Hands belonging to a homesteader take a lot of abuse…
Especially when said homesteader is not a fan of wearing gloves.
I mean, yeah, I do wear gloves when it’s really cold, or when I’m doing something really rough (like rolling up barbed wire), but otherwise, I like to be able to feel and touch what I’m doing. And gloves just hamper my style.
As a result, I’ve been told several times that my hands look rather “old” for my age.
But you know what? I rather like my “old” looking hands. And these hands have done a lot of stuff in their 30+ years…
- They’ve held the reins of the hundreds of different horses that I’ve ridden.
- They’ve kneaded countless loaves of bread.
- They’ve assisted with all sorts of different surgeries (back when I was a Vet Tech)
- They’ve rocked my babies.
- They’ve torn down/built/and fixed a whole lot of fence.
- They’ve played piano music for church services, weddings, and funerals.
- They’ve milked cows. And goats.
- They’ve shook the hands of some really amazing people.
- And they’ve shoveled manure, cleared brush, weeded, and planted…
So, if my hands want to look a little “well-used,” well, I’m totally fine with that. 😉
I’ve found that spring time is especially hard on my hands. I usually jump right into digging, planting, and weeding, which results in crusty, chapped skin. (Playing in the dirt really dries my skin out quickly–has anyone else noticed that?)
Sometimes regular hand lotions/hand creams just don’t cut it–especially if they are the cheapo kind.
That’s where this amazing homemade hand cream recipe comes in. I use a variation of this homemade lotion on my cow’s udder, but I tweaked the recipe a bit to make it more suited for hands that are sandpapery and rough after days spent out in the garden. Here’s how you can whip up a batch for yourself:
Homemade Hand Cream Recipe
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- 1/4 cup shea butter (where to buy)
- 1/8 cup sweet almond oil (where to buy)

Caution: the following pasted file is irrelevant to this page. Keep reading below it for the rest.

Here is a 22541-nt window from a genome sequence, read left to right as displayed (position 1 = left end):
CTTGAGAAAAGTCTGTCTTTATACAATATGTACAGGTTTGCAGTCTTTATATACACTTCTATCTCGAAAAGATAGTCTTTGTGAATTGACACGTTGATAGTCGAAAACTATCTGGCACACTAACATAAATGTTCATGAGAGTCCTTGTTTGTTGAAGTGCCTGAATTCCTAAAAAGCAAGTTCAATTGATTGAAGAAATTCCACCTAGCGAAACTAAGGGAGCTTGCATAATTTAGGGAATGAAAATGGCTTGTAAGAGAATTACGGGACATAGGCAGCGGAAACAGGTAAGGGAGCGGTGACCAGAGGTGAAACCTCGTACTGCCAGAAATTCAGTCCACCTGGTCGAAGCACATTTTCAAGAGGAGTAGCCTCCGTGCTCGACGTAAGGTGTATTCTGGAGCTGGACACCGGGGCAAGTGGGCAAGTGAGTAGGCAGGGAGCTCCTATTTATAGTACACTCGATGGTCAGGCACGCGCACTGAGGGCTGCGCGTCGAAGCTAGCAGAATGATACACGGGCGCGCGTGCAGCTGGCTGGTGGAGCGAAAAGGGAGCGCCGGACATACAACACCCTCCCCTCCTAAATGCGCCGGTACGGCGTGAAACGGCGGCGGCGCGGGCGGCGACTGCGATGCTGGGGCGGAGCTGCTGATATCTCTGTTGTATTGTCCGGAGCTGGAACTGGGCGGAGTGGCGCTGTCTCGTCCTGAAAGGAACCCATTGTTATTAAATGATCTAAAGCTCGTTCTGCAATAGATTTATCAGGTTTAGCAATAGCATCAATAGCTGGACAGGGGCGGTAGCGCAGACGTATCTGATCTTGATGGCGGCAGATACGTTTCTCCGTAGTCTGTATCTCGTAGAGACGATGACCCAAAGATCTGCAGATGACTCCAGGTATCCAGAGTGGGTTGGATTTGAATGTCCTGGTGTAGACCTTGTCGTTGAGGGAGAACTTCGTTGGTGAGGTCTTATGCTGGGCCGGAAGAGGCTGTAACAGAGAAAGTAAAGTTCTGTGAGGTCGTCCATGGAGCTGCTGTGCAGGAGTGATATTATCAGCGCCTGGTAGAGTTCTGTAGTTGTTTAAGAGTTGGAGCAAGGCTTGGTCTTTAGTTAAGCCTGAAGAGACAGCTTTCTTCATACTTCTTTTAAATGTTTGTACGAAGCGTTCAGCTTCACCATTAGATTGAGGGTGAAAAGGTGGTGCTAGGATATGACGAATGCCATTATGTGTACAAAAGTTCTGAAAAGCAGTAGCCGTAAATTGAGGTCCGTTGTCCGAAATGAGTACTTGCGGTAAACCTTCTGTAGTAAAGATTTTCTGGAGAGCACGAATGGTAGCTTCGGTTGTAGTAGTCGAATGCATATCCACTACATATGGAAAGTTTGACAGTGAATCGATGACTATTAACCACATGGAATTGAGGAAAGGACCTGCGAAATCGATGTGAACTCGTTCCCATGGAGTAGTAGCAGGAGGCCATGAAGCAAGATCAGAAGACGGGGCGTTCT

- 1 tablespoon beeswax (where to buy)
- 10 drops myrrh essential oil (how to get the best prices on my favorite essential oils)
- 10 drops cedarwood essential oil
Melt the shea butter, beeswax, and sweet almond oil together in a double boiler. (I just use a Pyrex measuring cup and place it in a pot of simmering water).
Stir the mixture as it melts.
Once everything is melted, remove it from the heat and allow it to cool for 5-10 minutes.
Stir in the essential oils, and pour the liquid hand cream into a small glass container. Allow it to harden completely (this usually takes several hours).
Apply this homemade hand cream recipe to your dry hands as often as needed–especially after a long day working outside or playing in the dirt.
- Why shea butter? Shea butter is known to provide powerful moisturizing and nourishing benefits for the skin. You could also substitute half of the shea butter for 1/8 cup cocoa butter or coconut oil.
- Why sweet almond oil? Sweet almond oil is a wonderful moisturizer that also contains vitamins that nourish and soothe the skin. If you don’t have sweet almond, you can substitute jojoba oil, olive oil, etc.
- Why beeswax? The beeswax in this recipe helps the hand butter to set up and stay firm. It also coats the skin and protects it. If you want your hand butter to be softer, try reducing the beeswax. If you would like it firmer, increase the amount of beeswax. I like to use the small beeswax pellets when I make DIY salves/balms since they are easier to melt and measure.
- Why myrrh and cedarwood essential oils? These are two essential oils that are known for their ability to soothe and nourish skin. However, there are many other essential oils that work well in skincare too, so feel free to substitute/play around a bit. My other suggestions would be: lavender, geranium, frankincense, and sandalwood.
- If you use the essential oils I mentioned in the recipe, the finished product has a earthy, woodsy smell which I love. If you are wanting a bit more of a feminine scent, trying adding in 2-3 drops of lavender essential oil.
- Looking for the most cost-effective way to purchase high-quality essential oils? Look no further!
- Feel free to double the recipe if you like– as written, it makes a fairly small amount, but a little bit goes a long way.
- If your house is very hot in the summer, this hand butter might get a little runny. If that’s a problem, you can store it in the fridge.
- I like to apply my hand butter at night, right before bed. This allows the butter to soak in (without me accidentally washing it off).
- For a fluffier, more decadent hand cream, try my whipped body butter recipe. BONUS = it smells like chocolate….
Looking for more DIY skin recipes? Here ya go: